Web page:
# Autarchy of the Private Cave

## R functions for regression analysis cheat sheet

29th May 2012

## Information criteria for choosing best predictive models

29th May 2012

Usually I’m using 10-fold (non-stratified) CV to measure the predictive power of the models: it gives consistent results, and is easy to perform (at least on smaller datasets).

Just came across the Akaike’s Infor­ma­tion Criterion (AIC) and Schwarz Bayesian Infor­ma­tion Criterion (BIC). Citing robjhyndman,

Asymp­tot­i­cally, min­i­miz­ing the AIC is equiv­a­lent to min­i­miz­ing the CV value. This is true for any model (Stone 1977), not just lin­ear mod­els. It is this prop­erty that makes the AIC so use­ful in model selec­tion when the pur­pose is prediction.

Because of the heav­ier penalty, the model cho­sen by BIC is either the same as that cho­sen by AIC, or one with fewer terms. Asymp­tot­i­cally, for lin­ear mod­els min­i­miz­ing BIC is equiv­a­lent to leave–v–out cross-​​validation when v = n[1-1/(log(n)-1)] (Shao 1997).

Want to try AIC and maybe BIC on my models. Conveniently, both functions exist in R.

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29th March 2010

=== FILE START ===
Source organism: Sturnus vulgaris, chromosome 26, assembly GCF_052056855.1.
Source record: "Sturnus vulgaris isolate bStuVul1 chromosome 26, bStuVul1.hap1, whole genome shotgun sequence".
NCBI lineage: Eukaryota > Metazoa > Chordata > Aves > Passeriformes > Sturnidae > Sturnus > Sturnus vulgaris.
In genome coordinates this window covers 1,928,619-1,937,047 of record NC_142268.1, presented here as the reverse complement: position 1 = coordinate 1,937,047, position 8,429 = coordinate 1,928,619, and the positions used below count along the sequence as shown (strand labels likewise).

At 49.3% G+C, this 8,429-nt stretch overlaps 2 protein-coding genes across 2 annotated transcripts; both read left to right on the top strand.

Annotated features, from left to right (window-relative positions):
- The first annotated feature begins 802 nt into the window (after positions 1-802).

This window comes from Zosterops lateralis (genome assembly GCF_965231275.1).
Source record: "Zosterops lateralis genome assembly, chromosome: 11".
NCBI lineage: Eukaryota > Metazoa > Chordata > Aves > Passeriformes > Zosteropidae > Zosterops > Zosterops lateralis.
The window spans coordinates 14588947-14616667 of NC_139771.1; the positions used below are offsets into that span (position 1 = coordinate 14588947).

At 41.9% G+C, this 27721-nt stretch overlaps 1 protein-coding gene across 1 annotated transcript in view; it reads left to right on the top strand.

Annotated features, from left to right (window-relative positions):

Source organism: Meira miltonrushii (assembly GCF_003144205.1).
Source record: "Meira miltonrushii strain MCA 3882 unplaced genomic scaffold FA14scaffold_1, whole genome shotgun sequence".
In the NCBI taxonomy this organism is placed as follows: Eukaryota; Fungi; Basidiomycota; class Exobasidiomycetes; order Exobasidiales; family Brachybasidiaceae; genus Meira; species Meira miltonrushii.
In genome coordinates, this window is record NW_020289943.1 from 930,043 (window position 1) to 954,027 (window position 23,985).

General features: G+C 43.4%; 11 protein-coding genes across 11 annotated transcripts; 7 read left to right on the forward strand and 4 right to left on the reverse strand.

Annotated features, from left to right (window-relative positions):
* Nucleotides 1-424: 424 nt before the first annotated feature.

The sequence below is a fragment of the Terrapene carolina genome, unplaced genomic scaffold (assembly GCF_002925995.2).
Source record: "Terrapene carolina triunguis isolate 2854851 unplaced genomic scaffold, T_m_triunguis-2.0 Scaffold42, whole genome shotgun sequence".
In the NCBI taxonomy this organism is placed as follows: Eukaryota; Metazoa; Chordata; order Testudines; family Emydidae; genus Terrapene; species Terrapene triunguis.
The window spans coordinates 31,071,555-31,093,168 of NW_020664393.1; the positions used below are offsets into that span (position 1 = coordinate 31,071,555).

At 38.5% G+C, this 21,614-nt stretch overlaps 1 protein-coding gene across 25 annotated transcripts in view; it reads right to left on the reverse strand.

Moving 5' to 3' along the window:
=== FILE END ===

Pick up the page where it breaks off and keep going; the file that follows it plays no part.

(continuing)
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## Standard deviation and variance in pictures

24th January 2010 MathIsFun offers nicely illustrated pages on math, algebra, geometry and maybe more.

For example, there is a step-by-step instruction on calculating variance and standard deviation for a set of measured dog heights, with a final picture (below) illustrating one-sigma distance from the mean. Unfortunately, concepts of normal distribution and %% of data points within each sigma range are not discussed, but that might as well be too much for a nice explanation. There are also animations, like this mean machine. Overall, MathIsFun is a nice resource for younglings. ## Mean, standard deviation, and stem-and-leaf plot

14th September 2006

I am doing some simple statistics now, and had to review some basic concepts like standard deviation.
As a note to myself and anyone interested, here it stays.

The mean is just a sum of all your numerical observations, divided by the number of observations. E.g., if you have measured how tall your 5 children are, and got the values 1.42, 1.56, 1.05, 1.89, 1.92, the “mean height” of your children will be x = (1.42 + 1.56 + 1.05 + 1.89 + 1.92) / 5, x = 7.84 / 5 = 1.568 (all values in metres).

The mean itself doesn’t tell you much, however. If you had this 1.568 mean available, you wouldn’t know even the range of heights.

The standard deviation helps with this. First of all, it is measured in the same units as initial data – i.e. metres in our example. Second, it gives you an idea of how strongly do the measured values differ in your sample – the bigger the deviation, the longer is the value range measured in the sample.
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